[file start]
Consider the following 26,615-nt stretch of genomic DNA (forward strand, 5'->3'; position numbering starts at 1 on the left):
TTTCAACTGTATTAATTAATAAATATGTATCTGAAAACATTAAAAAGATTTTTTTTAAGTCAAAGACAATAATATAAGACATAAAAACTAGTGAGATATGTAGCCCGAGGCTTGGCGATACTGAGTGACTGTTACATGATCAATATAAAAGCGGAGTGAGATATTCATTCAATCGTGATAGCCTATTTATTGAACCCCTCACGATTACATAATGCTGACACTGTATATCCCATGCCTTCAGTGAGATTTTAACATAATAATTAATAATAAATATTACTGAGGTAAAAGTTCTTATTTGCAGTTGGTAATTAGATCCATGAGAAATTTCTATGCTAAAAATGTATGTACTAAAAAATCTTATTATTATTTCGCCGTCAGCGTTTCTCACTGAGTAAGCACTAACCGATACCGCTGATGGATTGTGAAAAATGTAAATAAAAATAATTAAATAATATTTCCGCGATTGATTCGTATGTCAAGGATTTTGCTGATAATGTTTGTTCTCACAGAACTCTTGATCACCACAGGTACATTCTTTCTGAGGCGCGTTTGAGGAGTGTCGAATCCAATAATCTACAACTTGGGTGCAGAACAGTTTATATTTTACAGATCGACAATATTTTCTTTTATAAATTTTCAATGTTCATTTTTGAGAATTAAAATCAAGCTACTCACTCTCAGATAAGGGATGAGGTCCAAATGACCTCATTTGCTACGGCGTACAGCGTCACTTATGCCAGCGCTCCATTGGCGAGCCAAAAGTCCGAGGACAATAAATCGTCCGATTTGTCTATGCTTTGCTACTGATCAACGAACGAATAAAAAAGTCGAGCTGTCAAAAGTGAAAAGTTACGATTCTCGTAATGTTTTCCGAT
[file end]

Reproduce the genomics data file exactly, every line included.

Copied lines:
Consider the following 26,615-nt stretch of genomic DNA (forward strand, 5'->3'; position numbering starts at 1 on the left):
TTTCAACTGTATTAATTAATAAATATGTATCTGAAAACATTAAAAAGATTTTTTTTAAGTCAAAGACAATAATATAAGACATAAAAACTAGTGAGATATGTAGCCCGAGGCTTGGCGATACTGAGTGACTGTTACATGATCAATATAAAAGCGGAGTGAGATATTCATTCAATCGTGATAGCCTATTTATTGAACCCCTCACGATTACATAATGCTGACACTGTATATCCCATGCCTTCAGTGAGATTTTAACATAATAATTAATAATAAATATTACTGAGGTAAAAGTTCTTATTTGCAGTTGGTAATTAGATCCATGAGAAATTTCTATGCTAAAAATGTATGTACTAAAAAATCTTATTATTATTTCGCCGTCAGCGTTTCTCACTGAGTAAGCACTAACCGATACCGCTGATGGATTGTGAAAAATGTAAATAAAAATAATTAAATAATATTTCCGCGATTGATTCGTATGTCAAGGATTTTGCTGATAATGTTTGTTCTCACAGAACTCTTGATCACCACAGGTACATTCTTTCTGAGGCGCGTTTGAGGAGTGTCGAATCCAATAATCTACAACTTGGGTGCAGAACAGTTTATATTTTACAGATCGACAATATTTTCTTTTATAAATTTTCAATGTTCATTTTTGAGAATTAAAATCAAGCTACTCACTCTCAGATAAGGGATGAGGTCCAAATGACCTCATTTGCTACGGCGTACAGCGTCACTTATGCCAGCGCTCCATTGGCGAGCCAAAAGTCCGAGGACAATAAATCGTCCGATTTGTCTATGCTTTGCTACTGATCAACGAACGAATAAAAAAGTCGAGCTGTCAAAAGTGAAAAGTTACGATTCTCGTAATGTTTTCCGAT